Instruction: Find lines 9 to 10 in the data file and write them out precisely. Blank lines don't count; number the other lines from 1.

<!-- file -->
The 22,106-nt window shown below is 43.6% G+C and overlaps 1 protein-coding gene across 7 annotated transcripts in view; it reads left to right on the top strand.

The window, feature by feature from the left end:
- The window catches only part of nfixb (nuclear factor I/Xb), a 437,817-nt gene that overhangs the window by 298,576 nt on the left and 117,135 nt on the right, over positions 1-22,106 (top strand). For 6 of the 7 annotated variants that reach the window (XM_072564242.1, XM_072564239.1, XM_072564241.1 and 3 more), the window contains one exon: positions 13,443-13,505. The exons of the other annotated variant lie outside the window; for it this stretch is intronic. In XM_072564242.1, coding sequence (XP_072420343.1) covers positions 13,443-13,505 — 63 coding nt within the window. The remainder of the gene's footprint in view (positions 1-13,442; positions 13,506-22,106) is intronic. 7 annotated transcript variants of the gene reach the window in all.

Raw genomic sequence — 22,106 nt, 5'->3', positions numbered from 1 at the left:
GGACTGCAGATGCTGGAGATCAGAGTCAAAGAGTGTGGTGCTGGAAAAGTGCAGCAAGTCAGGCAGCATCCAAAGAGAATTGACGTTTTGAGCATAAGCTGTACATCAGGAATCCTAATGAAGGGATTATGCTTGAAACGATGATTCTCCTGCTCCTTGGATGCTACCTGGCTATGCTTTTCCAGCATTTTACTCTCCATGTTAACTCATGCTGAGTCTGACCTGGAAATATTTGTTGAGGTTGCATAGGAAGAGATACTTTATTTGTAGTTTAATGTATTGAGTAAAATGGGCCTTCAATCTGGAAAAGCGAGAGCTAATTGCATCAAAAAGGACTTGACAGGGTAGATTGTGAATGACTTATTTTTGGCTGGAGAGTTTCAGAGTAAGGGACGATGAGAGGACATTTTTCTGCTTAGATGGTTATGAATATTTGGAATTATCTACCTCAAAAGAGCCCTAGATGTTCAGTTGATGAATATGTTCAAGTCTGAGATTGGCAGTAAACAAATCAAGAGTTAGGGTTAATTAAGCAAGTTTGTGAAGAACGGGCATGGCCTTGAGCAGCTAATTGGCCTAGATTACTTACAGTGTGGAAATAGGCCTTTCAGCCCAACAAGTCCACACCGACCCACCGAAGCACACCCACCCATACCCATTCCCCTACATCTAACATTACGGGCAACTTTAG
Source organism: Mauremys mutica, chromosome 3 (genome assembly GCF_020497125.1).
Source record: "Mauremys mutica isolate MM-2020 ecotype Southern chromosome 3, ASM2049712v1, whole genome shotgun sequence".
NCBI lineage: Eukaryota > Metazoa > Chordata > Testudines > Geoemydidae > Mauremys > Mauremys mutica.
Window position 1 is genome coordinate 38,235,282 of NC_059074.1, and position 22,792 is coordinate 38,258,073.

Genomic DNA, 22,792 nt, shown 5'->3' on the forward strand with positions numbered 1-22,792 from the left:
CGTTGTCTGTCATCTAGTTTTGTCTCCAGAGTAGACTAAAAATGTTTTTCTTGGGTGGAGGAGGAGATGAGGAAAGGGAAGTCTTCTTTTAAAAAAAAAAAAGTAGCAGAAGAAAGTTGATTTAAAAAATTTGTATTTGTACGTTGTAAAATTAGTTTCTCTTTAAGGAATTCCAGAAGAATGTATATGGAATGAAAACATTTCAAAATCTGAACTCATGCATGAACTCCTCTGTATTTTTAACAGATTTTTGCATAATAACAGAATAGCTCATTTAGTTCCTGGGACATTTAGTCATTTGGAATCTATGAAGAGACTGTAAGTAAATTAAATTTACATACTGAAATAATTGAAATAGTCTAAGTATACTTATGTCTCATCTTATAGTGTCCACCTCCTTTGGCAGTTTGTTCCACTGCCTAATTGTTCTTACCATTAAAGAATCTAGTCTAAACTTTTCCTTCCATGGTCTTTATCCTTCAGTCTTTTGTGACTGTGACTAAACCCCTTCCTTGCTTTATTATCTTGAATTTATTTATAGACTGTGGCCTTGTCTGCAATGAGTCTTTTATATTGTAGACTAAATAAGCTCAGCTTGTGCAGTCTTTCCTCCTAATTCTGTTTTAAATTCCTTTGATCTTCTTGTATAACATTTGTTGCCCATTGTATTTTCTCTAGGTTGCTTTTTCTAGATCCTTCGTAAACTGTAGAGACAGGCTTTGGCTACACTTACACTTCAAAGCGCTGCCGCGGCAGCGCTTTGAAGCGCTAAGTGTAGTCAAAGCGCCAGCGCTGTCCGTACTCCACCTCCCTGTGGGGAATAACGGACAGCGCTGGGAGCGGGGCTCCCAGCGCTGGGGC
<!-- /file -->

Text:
Window position 1 is genome coordinate 38,235,282 of NC_059074.1, and position 22,792 is coordinate 38,258,073.

Genomic DNA, 22,792 nt, shown 5'->3' on the forward strand with positions numbered 1-22,792 from the left: